During the construction of the first line of the Manila Light Rail Transit System in the early 1980s, Electrowatt Engineering Services of Zürich designed a comprehensive plan for metro service in Metro Manila. The plan—still used as the basis for planning new metro lines—consisted of a 150-kilometer (93 mi) network of rapid transit lines spanning all major corridors within 20 years, including a line on the Radial Road 6 alignment, one of the region's busiest road corridor.

The MRT-2 (informally LRT-2) project officially began in 1996, twelve years after the opening of the LRT Line 1, with the granting of the soft loans for the line's construction. However, construction barely commenced, with the project stalled as the Philippine government conducted several investigations into alleged irregularities with the project's contract. The consortium of local and foreign companies, led by Marubeni Corporation, formed the Asia-Europe MRT Consortium (AEMC) which won the contract and restarted the project in 2000 after getting cleared from the allegations.

The AEMC was subsequently given the approval to commence construction by the DOTC and LRTA. The LRTA would have ownership of the system and assume all administrative functions, such as the regulation of fares and operations as well as the responsibility over construction and maintenance of the system and the procurement of spare parts for trains.

Construction started on March 1996 after the LRTA signed the first three packages of the agreement with Sumitomo Corporation delivering Package 1 in which covers the construction of the depot and its facilities, while the Hanjin-Itochu Joint Venture delivered packages 2 and 3 in which covers the substructure and the superstructure plus the stations respectively. The final package which was the package 4 agreement was signed after several delays with Asia-Europe MRT Consortium which was composed of Marubeni Corporation, Balfour Beatty, Toshiba, Daewoo Heavy Industries, and a local company which was D.M. Consuji Incorporated (DMCI) in which includes the communiacations and fares systems, vehicles, and trackworks.

During construction, the LRTA oversaw all the design, construction, equipping, testing, commissioning, and technical supervision of the project activities.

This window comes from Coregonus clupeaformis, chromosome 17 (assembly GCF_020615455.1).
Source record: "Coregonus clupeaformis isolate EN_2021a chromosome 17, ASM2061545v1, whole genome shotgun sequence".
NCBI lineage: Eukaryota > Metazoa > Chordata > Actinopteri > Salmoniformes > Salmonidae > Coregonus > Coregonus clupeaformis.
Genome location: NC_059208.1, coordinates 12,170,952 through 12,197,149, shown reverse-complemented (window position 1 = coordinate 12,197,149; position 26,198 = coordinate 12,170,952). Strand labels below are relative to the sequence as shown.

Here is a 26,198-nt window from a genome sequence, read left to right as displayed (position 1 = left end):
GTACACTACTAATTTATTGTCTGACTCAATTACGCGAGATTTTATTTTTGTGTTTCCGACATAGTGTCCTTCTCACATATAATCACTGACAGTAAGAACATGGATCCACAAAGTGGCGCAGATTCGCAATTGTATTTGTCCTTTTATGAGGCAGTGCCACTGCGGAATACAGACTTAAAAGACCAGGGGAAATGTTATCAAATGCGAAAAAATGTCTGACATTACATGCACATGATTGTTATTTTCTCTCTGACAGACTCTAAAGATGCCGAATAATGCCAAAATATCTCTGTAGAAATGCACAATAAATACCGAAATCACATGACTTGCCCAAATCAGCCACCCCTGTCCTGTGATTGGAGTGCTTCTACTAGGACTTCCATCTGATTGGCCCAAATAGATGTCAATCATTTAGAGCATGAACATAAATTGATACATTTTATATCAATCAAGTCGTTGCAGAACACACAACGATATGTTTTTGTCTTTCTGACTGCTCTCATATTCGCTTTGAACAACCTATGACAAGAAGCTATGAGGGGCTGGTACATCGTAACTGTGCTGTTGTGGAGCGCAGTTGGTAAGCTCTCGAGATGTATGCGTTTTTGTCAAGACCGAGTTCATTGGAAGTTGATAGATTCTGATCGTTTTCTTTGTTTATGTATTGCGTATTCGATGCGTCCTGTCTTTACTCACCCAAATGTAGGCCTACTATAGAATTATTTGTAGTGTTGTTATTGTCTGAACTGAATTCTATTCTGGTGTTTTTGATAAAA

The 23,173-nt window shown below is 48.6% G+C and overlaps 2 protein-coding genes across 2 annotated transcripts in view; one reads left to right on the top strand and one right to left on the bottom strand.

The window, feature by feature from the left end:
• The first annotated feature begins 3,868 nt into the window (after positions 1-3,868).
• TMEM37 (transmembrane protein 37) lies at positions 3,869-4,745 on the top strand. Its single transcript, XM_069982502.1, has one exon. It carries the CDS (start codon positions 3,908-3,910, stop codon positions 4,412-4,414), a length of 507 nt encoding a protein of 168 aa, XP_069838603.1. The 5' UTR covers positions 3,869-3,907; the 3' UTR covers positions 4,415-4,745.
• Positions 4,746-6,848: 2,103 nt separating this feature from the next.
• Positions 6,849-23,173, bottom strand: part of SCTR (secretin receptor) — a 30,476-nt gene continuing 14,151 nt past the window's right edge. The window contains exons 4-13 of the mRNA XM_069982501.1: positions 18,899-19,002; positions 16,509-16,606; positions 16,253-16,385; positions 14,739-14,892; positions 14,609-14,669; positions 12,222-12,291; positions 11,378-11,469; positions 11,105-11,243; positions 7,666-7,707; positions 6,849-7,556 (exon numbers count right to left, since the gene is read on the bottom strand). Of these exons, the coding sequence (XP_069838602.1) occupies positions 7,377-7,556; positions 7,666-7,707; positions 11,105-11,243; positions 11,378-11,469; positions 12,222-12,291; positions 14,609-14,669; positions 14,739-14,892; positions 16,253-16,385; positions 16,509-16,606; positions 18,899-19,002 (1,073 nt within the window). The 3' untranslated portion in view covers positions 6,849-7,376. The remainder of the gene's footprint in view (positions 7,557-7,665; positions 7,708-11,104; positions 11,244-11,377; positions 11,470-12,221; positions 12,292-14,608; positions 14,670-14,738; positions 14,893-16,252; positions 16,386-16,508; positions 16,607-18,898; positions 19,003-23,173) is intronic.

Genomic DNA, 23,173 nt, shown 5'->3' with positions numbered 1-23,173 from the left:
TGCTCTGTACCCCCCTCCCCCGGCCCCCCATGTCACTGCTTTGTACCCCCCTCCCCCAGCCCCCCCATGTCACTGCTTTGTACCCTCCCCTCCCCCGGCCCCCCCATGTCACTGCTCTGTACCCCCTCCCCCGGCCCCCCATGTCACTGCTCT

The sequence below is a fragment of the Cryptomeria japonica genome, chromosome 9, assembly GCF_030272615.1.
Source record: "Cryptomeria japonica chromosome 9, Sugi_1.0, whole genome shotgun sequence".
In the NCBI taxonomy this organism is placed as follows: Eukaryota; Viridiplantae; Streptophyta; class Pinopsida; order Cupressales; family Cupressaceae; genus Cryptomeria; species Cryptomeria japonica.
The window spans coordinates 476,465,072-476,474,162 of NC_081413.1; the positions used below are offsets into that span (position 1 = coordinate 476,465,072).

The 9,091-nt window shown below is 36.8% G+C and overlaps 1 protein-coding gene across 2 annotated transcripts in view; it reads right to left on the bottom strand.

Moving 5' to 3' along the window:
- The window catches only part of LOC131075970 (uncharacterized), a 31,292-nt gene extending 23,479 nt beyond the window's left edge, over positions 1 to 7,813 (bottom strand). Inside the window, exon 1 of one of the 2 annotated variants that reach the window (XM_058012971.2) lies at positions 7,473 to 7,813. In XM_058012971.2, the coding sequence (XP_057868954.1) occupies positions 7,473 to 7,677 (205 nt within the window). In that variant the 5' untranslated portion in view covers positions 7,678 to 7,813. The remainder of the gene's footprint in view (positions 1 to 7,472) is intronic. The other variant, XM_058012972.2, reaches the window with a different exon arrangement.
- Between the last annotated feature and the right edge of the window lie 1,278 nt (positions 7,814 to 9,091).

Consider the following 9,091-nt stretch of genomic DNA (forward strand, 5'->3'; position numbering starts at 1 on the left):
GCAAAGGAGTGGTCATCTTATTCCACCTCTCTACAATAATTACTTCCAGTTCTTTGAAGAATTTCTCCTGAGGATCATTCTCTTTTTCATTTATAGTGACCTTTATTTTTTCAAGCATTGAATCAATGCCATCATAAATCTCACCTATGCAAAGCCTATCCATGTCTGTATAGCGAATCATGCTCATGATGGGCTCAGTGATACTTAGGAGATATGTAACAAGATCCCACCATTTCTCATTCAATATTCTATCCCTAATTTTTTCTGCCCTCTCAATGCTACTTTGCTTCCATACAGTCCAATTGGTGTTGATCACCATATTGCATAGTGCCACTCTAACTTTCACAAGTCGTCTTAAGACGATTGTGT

On April 5, 2003, the initial section, from Santolan to Araneta Center-Cubao was inaugurated by President Gloria Macapagal-Arroyo, with all remaining stations opening on April 5, 2004 except for Recto which opened on October 29, 2004. However, ridership was initially moderate yet still far below expectations, since the passenger volume in this line is not yet fully achieved.

To address passenger complaints on earlier train lines, the LRTA made sure during the construction phase that the stations are PWD[clarification needed] friendly by putting up escalators and elevators for easier access, as well as making passenger fares at par with the other existing lines.

Station facilities, amenities, and services[edit]

Santolan Station, the only MRT-2 station with an island platform.
The entrance to Santolan station as seen from the Marikina-Infanta Highway
Bridge linking the MRT-2 Recto Station to the nearby LRT-1 Doroteo Jose Station

With the exception of Katipunan station, all stations are above ground.

Station layout and accessibility[edit]

Stations have a standard layout, with a concourse level and a platform level. The concourse is usually below the platform except for the underground station, with stairs, escalators and elevators leading down to the platform level. The levels are separated by fare gates.

The concourse contains ticket booths. Some stations, such as Araneta Center-Cubao, are connected at concourse level to nearby buildings, such as shopping malls, for easier accessibility.

Stations either have island platforms, such as Santolan, or side platforms, such as Gilmore and Recto. Part of the platform at the front of the train is cordoned off for the use of pregnant women, children, elderly and disabled passengers. At side-platform stations passengers need to enter the concourse area to enter the other platforms, while passengers can easily switch sides at stations with island platforms. Stations have toilets at the concourse level.

All stations are barrier-free inside and outside the station, and trains have spaces for passengers using wheelchairs.

Shops and services[edit]

Inside the concourse of all stations is at least one stall or stand where people can buy food or drinks. Stalls vary by station, and some have fast food stalls. The number of stalls also varies by station, and stations tend to have a wide variety, especially in stations such as Recto and V. Mapa.

Stations such as Recto and Santolan are connected to or are near shopping malls and/or other large shopping areas, where commuters are offered more shopping varieties.

In cooperation with the Philippine Daily Inquirer, passengers are offered a copy of the Inquirer Libre, a free, tabloid-size, Tagalog version of the Inquirer, which is available from 6 a.m. at all MRT-2 stations.

Safety and security[edit]

The MRT-2 has always presented itself as a safe system to travel in, which was affirmed in a 2004 World Bank paper prepared by Halcrow describing the overall state of metro rail transit operations in Manila as being "good".[4]